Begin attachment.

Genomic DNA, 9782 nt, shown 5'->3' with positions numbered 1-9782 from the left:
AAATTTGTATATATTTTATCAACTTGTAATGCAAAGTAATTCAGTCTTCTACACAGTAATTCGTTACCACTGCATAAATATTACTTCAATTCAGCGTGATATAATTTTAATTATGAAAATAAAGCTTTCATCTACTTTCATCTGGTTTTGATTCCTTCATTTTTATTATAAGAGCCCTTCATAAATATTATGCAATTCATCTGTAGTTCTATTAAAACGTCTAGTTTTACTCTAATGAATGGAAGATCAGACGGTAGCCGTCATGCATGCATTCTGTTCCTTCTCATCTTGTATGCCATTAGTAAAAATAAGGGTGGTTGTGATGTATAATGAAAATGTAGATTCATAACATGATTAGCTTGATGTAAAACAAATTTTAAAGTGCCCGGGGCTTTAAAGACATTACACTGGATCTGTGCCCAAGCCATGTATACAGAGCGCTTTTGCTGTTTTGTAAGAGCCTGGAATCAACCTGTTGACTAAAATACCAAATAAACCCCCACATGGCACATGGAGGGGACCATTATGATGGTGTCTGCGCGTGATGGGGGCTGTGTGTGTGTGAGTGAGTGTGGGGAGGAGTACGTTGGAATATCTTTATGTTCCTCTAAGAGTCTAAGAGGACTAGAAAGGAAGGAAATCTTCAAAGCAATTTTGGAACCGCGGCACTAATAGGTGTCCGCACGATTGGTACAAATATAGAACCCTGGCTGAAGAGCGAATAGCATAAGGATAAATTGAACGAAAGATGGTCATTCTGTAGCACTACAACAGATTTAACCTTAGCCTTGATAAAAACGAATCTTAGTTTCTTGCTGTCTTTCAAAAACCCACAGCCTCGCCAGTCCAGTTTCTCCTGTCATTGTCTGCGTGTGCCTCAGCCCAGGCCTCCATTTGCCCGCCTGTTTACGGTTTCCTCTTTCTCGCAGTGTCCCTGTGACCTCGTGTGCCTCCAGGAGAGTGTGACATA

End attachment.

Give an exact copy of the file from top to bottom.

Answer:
Genomic DNA, 9782 nt, shown 5'->3' with positions numbered 1-9782 from the left:
AAATTTGTATATATTTTATCAACTTGTAATGCAAAGTAATTCAGTCTTCTACACAGTAATTCGTTACCACTGCATAAATATTACTTCAATTCAGCGTGATATAATTTTAATTATGAAAATAAAGCTTTCATCTACTTTCATCTGGTTTTGATTCCTTCATTTTTATTATAAGAGCCCTTCATAAATATTATGCAATTCATCTGTAGTTCTATTAAAACGTCTAGTTTTACTCTAATGAATGGAAGATCAGACGGTAGCCGTCATGCATGCATTCTGTTCCTTCTCATCTTGTATGCCATTAGTAAAAATAAGGGTGGTTGTGATGTATAATGAAAATGTAGATTCATAACATGATTAGCTTGATGTAAAACAAATTTTAAAGTGCCCGGGGCTTTAAAGACATTACACTGGATCTGTGCCCAAGCCATGTATACAGAGCGCTTTTGCTGTTTTGTAAGAGCCTGGAATCAACCTGTTGACTAAAATACCAAATAAACCCCCACATGGCACATGGAGGGGACCATTATGATGGTGTCTGCGCGTGATGGGGGCTGTGTGTGTGTGAGTGAGTGTGGGGAGGAGTACGTTGGAATATCTTTATGTTCCTCTAAGAGTCTAAGAGGACTAGAAAGGAAGGAAATCTTCAAAGCAATTTTGGAACCGCGGCACTAATAGGTGTCCGCACGATTGGTACAAATATAGAACCCTGGCTGAAGAGCGAATAGCATAAGGATAAATTGAACGAAAGATGGTCATTCTGTAGCACTACAACAGATTTAACCTTAGCCTTGATAAAAACGAATCTTAGTTTCTTGCTGTCTTTCAAAAACCCACAGCCTCGCCAGTCCAGTTTCTCCTGTCATTGTCTGCGTGTGCCTCAGCCCAGGCCTCCATTTGCCCGCCTGTTTACGGTTTCCTCTTTCTCGCAGTGTCCCTGTGACCTCGTGTGCCTCCAGGAGAGTGTGACATA